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Instagram Stories is growing fast. It’s been five months since everyone’s favorite little photo-centric social network copied, er, launched the feature, which lets you group Instagrams into cohesive stories that disappear after 24 hours. Since then, the app has amassed 150 million daily users. That’s up from the 100 million daily users Instagram announced back in October—and right in line with the last known number of daily users we’ve heard from Snap. So, what do you do when you have so many eyes trained on your app? You monetize.
Instagram today announced its first-ever ad for Instagram Stories, and it sounds rather familiar to anyone who pays attention to how Snap ads work. The ad takes up your mobile device’s full screen, and it only shows up between Stories—not in between media or inside stories, which is a different tack from the one Instagram parent company Facebook may reportedly be taking with video ads for its News Feed product. The ads for Stories are launching as a test for now with 30 advertisers, including Capital One, General Motors, and Nike—though Instagram says a global rollout will happen “in the coming weeks.” One-third of Instagram’s most-watched Stories originate from the 1.5 million businesses on the platform, and 70 percent of Instagrammers already follow a business on the social platform, says Vishal Shah, Instagram’s manager for business and advertising products. Ads within stories is a natural next step, Shah says.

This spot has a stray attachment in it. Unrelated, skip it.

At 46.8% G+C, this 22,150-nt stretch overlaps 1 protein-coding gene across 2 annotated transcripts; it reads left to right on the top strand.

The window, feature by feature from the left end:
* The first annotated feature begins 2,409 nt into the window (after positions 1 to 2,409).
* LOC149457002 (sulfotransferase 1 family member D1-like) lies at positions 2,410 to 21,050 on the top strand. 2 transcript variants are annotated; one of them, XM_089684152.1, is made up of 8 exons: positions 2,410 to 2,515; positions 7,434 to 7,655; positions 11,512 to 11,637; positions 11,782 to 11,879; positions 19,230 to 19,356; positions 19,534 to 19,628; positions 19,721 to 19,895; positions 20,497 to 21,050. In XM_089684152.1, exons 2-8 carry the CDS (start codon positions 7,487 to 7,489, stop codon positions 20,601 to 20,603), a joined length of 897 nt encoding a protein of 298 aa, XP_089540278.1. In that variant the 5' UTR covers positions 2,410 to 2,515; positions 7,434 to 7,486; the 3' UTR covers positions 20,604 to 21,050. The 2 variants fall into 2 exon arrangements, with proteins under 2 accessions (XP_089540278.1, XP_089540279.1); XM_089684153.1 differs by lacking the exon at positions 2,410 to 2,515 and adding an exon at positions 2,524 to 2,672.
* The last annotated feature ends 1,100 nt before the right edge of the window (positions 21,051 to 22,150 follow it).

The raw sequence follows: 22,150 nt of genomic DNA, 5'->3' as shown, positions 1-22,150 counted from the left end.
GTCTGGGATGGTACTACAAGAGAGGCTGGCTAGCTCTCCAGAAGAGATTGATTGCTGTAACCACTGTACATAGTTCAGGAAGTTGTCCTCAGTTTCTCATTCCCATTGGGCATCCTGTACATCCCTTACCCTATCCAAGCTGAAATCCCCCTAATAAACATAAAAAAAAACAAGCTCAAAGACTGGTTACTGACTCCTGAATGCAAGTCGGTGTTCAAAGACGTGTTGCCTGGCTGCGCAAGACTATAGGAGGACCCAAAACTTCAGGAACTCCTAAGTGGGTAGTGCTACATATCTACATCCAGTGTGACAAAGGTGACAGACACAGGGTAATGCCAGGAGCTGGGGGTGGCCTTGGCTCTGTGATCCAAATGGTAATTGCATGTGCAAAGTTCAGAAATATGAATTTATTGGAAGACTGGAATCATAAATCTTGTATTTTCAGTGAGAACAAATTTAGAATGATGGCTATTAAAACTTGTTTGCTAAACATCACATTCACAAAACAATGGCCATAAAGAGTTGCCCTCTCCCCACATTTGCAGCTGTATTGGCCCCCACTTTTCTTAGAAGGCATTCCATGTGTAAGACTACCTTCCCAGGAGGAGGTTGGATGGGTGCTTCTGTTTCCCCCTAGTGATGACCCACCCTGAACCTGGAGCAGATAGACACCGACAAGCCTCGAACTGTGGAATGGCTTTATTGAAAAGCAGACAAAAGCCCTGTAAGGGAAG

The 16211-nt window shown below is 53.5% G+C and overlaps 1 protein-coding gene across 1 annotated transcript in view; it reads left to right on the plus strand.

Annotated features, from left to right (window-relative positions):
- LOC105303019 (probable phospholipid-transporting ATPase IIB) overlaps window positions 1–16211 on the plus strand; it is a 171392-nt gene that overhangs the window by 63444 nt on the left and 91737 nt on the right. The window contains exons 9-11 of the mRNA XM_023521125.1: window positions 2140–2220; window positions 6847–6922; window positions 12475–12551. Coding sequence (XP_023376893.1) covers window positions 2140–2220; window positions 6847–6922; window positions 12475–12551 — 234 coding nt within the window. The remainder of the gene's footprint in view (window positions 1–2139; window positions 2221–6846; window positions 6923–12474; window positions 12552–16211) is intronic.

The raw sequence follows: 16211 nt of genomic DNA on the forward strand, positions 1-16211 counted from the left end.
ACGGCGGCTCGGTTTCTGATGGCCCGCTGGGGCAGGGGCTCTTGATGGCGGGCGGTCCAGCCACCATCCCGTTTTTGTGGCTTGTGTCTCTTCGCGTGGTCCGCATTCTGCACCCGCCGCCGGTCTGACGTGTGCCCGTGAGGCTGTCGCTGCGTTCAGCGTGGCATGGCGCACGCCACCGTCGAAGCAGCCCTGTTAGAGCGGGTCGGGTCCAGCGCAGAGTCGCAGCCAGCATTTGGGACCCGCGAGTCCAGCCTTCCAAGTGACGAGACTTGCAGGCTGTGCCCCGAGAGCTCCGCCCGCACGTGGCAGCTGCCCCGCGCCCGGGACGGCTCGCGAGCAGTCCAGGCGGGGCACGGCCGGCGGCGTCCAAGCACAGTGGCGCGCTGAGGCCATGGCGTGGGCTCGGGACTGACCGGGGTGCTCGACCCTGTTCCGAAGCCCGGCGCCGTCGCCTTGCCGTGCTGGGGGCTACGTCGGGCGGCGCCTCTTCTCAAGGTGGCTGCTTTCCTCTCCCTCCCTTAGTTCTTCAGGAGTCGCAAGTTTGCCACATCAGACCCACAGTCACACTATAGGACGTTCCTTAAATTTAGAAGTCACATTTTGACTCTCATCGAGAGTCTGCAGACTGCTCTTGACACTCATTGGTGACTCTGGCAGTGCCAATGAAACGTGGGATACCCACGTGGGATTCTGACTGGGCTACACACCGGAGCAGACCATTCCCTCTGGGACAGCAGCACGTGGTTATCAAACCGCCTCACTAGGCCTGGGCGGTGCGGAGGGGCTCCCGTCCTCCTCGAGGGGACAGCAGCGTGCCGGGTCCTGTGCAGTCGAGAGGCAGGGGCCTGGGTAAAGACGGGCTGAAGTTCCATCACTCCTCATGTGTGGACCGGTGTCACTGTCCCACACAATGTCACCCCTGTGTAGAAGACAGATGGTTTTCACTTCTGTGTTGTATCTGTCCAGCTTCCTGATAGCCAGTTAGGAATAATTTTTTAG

Not least because ads are what Facebook does. The compay has 1.79 billion monthly active users who share a wealth of personal information about who they are, where they live, and their likes and dislikes with the social network. Many of those Facebook users are on Instagram, too. Instagram’s pitch is that advertisers can take advantage of the same great Facebook data to tailor an ad to an Instagram Stories viewer.
“We think of the ad product as being a combination of the format and the backend that helps power the ad product,” Shah says. “Our underlying infrastructure is a shared backend infrastructure between Facebook and Instagram.”
Instagram says it will also share data with businesses using these Stories ads to gauge how well they’re spending their money. Advertisers will get a look at impressions—how many times viewers have looked at an ad, even if they don’t stick around—as well as replies and exits (which ads are driving viewers away). Third parties, however, won’t verify these insights the way they do other Facebook ads. Right now the ads themselves don’t do much, but Shah says they may eventually include ways to swipe up to land at a website or install an app.
And so the race between Instagram and Snap continues, especially as talk of a Snap IPO heats up. Now that Instagram has seemingly matched Snap in the audience game, why miss the opportunity to go after some paying customers, too?
Read More At: https://www.wired.com/2017/01/instagram-races-make-money-ahead-snaps-ipo/